Cars powering buildings, not the other way around
Part of the proverbial "rEVolution" is the continued push to find reliable power sources for the vehicles that will facilitate the much-desired energy transition. With innovation ever-evolving, of course researchers devised a method for doing things the other way around: a new pilot project in Colorado aims to have cars power buildings.
Described as "the next step in the City of Boulder’s efforts to promote electric vehicle adoption, reduce greenhouse gas emissions and enhance community resilience," this pilot project, detailed recently on Boulder.gov, will test the ability to reduce building energy costs at the North Boulder Recreation Center.
Typically, electric vehicle (EV) chargers provide energy in one direction: from the energy grid or building to the car.
In this new project, the city and Fermata Energy have installed a charging station that enables two-way electricity: from the building to the car and from the car back to the building.
This technology, called vehicle-to-building (V2B), can provide the city new ways to manage its energy load, and reduce energy costs.
Fermata Energy’s bidirectional charging system for EVs allows vehicle batteries to transfer energy from the battery back to the North Boulder Recreation Center in order to support the building’s electric loads and to reduce peak demand.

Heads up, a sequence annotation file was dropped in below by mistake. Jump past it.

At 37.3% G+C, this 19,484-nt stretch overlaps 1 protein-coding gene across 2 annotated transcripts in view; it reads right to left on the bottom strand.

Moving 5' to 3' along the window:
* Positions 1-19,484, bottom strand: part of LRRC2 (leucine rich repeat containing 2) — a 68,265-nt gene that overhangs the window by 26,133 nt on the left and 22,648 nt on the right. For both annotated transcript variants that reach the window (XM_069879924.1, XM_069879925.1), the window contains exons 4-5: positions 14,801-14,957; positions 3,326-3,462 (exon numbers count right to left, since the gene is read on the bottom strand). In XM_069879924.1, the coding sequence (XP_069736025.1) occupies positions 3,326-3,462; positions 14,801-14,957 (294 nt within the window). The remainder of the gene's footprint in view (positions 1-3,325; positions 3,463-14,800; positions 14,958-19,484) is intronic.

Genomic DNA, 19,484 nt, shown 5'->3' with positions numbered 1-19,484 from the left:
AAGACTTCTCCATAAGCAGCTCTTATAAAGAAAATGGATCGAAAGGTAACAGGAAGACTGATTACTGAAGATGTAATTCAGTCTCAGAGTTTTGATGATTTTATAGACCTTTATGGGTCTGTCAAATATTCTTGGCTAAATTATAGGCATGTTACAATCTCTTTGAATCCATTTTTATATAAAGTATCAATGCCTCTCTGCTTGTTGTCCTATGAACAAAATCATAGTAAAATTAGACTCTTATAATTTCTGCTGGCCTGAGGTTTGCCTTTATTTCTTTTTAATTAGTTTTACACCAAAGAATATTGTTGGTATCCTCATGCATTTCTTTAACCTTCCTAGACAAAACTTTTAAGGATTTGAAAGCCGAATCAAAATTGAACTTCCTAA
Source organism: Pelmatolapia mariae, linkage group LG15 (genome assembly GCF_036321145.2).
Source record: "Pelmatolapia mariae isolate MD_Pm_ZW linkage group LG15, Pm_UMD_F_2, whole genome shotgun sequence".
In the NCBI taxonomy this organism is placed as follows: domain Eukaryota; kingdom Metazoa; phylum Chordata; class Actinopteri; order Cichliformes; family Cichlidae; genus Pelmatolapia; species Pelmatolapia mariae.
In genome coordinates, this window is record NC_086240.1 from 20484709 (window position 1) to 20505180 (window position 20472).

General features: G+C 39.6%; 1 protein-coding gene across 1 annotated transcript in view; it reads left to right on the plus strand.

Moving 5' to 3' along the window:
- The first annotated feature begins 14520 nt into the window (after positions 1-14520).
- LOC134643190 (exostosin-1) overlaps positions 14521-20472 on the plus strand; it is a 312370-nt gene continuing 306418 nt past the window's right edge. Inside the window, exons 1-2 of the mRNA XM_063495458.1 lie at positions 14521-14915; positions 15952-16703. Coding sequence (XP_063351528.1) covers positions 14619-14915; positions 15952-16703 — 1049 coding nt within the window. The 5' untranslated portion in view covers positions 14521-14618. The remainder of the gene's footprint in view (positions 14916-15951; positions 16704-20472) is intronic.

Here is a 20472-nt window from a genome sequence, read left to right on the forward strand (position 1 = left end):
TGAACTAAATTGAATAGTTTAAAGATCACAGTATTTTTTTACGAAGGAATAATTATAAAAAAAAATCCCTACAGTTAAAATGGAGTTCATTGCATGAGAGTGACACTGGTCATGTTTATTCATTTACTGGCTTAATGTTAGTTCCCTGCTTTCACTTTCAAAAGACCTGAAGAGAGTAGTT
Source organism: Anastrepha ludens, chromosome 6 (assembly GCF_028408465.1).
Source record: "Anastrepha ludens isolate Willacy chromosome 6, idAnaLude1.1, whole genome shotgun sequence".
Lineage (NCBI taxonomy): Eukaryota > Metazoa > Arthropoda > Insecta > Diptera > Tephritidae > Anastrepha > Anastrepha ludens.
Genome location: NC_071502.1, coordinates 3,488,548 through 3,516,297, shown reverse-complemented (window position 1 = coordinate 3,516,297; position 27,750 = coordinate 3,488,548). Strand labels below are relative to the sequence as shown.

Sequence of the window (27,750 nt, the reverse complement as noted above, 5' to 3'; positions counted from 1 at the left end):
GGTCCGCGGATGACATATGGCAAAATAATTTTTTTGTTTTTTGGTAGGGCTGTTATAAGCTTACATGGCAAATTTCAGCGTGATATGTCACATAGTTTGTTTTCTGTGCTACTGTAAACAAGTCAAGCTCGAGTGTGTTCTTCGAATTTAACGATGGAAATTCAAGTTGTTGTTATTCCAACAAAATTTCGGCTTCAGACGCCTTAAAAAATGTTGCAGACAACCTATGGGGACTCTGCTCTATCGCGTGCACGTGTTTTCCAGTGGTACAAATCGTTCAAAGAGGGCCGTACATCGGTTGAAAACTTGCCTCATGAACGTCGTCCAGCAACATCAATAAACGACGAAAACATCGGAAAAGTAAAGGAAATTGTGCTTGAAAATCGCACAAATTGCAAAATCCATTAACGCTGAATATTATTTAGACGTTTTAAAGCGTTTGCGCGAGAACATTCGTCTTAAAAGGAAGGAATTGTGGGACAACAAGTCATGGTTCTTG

In the pilot, Boulder will connect one of its fleet vehicles – a Nissan LEAF from Boulder Nissan - to the V2B charging system. The V2B charging system also connects to the recreation center’s electricity system.
Typically, the easiest way to manage demand is to shift usage of major appliances outside of peak periods (usually between 2pm and 6pm). For this pilot, the collaboration intends to use the Nissan LEAF battery to reduce peak demand instead of shifting the usage from major appliances.
The fleet car will charge at night, when building energy demand is low, and discharge the battery to the recreation center during the day, when the building’s demand peaks.
The goal is to reduce peak demand which in turn can reduce the monthly electric bill, Boulder.gov says.
Drivers, get ready to put your foot down, flip it, and reverse it.